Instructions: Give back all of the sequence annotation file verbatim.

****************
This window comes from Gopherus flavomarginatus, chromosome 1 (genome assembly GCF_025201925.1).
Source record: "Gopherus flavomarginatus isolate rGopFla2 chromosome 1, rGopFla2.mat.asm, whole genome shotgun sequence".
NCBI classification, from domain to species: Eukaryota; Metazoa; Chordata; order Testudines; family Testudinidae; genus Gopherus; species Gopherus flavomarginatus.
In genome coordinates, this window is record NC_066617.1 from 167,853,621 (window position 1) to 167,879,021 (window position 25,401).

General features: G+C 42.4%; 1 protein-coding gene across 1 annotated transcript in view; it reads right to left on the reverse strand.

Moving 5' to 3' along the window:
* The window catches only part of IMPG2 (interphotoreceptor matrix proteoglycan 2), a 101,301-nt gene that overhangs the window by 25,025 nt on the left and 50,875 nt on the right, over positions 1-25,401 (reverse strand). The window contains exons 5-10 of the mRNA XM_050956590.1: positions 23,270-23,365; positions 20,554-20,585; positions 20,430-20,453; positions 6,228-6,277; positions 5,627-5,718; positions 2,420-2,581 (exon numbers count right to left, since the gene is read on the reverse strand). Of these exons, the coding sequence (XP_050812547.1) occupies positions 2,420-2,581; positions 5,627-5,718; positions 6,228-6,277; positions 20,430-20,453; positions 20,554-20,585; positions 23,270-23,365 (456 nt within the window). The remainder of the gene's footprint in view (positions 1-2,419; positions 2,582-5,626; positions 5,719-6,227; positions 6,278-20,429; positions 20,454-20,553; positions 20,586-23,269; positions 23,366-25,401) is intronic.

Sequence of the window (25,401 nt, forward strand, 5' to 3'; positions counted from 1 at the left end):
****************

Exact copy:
This window comes from Gopherus flavomarginatus, chromosome 1 (genome assembly GCF_025201925.1).
Source record: "Gopherus flavomarginatus isolate rGopFla2 chromosome 1, rGopFla2.mat.asm, whole genome shotgun sequence".
NCBI classification, from domain to species: Eukaryota; Metazoa; Chordata; order Testudines; family Testudinidae; genus Gopherus; species Gopherus flavomarginatus.
In genome coordinates, this window is record NC_066617.1 from 167,853,621 (window position 1) to 167,879,021 (window position 25,401).

General features: G+C 42.4%; 1 protein-coding gene across 1 annotated transcript in view; it reads right to left on the reverse strand.

Moving 5' to 3' along the window:
* The window catches only part of IMPG2 (interphotoreceptor matrix proteoglycan 2), a 101,301-nt gene that overhangs the window by 25,025 nt on the left and 50,875 nt on the right, over positions 1-25,401 (reverse strand). The window contains exons 5-10 of the mRNA XM_050956590.1: positions 23,270-23,365; positions 20,554-20,585; positions 20,430-20,453; positions 6,228-6,277; positions 5,627-5,718; positions 2,420-2,581 (exon numbers count right to left, since the gene is read on the reverse strand). Of these exons, the coding sequence (XP_050812547.1) occupies positions 2,420-2,581; positions 5,627-5,718; positions 6,228-6,277; positions 20,430-20,453; positions 20,554-20,585; positions 23,270-23,365 (456 nt within the window). The remainder of the gene's footprint in view (positions 1-2,419; positions 2,582-5,626; positions 5,719-6,227; positions 6,278-20,429; positions 20,454-20,553; positions 20,586-23,269; positions 23,366-25,401) is intronic.

Sequence of the window (25,401 nt, forward strand, 5' to 3'; positions counted from 1 at the left end):